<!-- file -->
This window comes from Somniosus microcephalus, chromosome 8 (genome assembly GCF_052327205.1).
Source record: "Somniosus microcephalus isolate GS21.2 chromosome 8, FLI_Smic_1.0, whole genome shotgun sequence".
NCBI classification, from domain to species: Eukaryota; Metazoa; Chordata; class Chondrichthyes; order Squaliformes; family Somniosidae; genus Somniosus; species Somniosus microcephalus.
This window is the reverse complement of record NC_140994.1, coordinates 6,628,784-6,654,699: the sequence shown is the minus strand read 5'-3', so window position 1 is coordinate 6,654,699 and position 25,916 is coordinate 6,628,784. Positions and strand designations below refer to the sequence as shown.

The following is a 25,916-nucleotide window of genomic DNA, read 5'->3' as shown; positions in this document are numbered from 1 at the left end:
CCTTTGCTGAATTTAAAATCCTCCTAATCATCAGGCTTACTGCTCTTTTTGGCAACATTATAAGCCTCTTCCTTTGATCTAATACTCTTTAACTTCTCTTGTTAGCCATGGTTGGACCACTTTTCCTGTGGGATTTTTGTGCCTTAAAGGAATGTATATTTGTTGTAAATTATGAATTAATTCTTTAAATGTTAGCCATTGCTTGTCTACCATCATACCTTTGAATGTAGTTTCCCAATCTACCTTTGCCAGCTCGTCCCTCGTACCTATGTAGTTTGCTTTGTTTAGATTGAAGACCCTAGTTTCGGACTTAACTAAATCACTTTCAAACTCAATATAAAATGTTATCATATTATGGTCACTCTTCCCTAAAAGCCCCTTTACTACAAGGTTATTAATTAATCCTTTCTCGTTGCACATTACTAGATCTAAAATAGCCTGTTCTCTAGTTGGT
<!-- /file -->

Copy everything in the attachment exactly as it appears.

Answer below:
This window comes from Somniosus microcephalus, chromosome 8 (genome assembly GCF_052327205.1).
Source record: "Somniosus microcephalus isolate GS21.2 chromosome 8, FLI_Smic_1.0, whole genome shotgun sequence".
NCBI classification, from domain to species: Eukaryota; Metazoa; Chordata; class Chondrichthyes; order Squaliformes; family Somniosidae; genus Somniosus; species Somniosus microcephalus.
This window is the reverse complement of record NC_140994.1, coordinates 6,628,784-6,654,699: the sequence shown is the minus strand read 5'-3', so window position 1 is coordinate 6,654,699 and position 25,916 is coordinate 6,628,784. Positions and strand designations below refer to the sequence as shown.

The following is a 25,916-nucleotide window of genomic DNA, read 5'->3' as shown; positions in this document are numbered from 1 at the left end:
CCTTTGCTGAATTTAAAATCCTCCTAATCATCAGGCTTACTGCTCTTTTTGGCAACATTATAAGCCTCTTCCTTTGATCTAATACTCTTTAACTTCTCTTGTTAGCCATGGTTGGACCACTTTTCCTGTGGGATTTTTGTGCCTTAAAGGAATGTATATTTGTTGTAAATTATGAATTAATTCTTTAAATGTTAGCCATTGCTTGTCTACCATCATACCTTTGAATGTAGTTTCCCAATCTACCTTTGCCAGCTCGTCCCTCGTACCTATGTAGTTTGCTTTGTTTAGATTGAAGACCCTAGTTTCGGACTTAACTAAATCACTTTCAAACTCAATATAAAATGTTATCATATTATGGTCACTCTTCCCTAAAAGCCCCTTTACTACAAGGTTATTAATTAATCCTTTCTCGTTGCACATTACTAGATCTAAAATAGCCTGTTCTCTAGTTGGT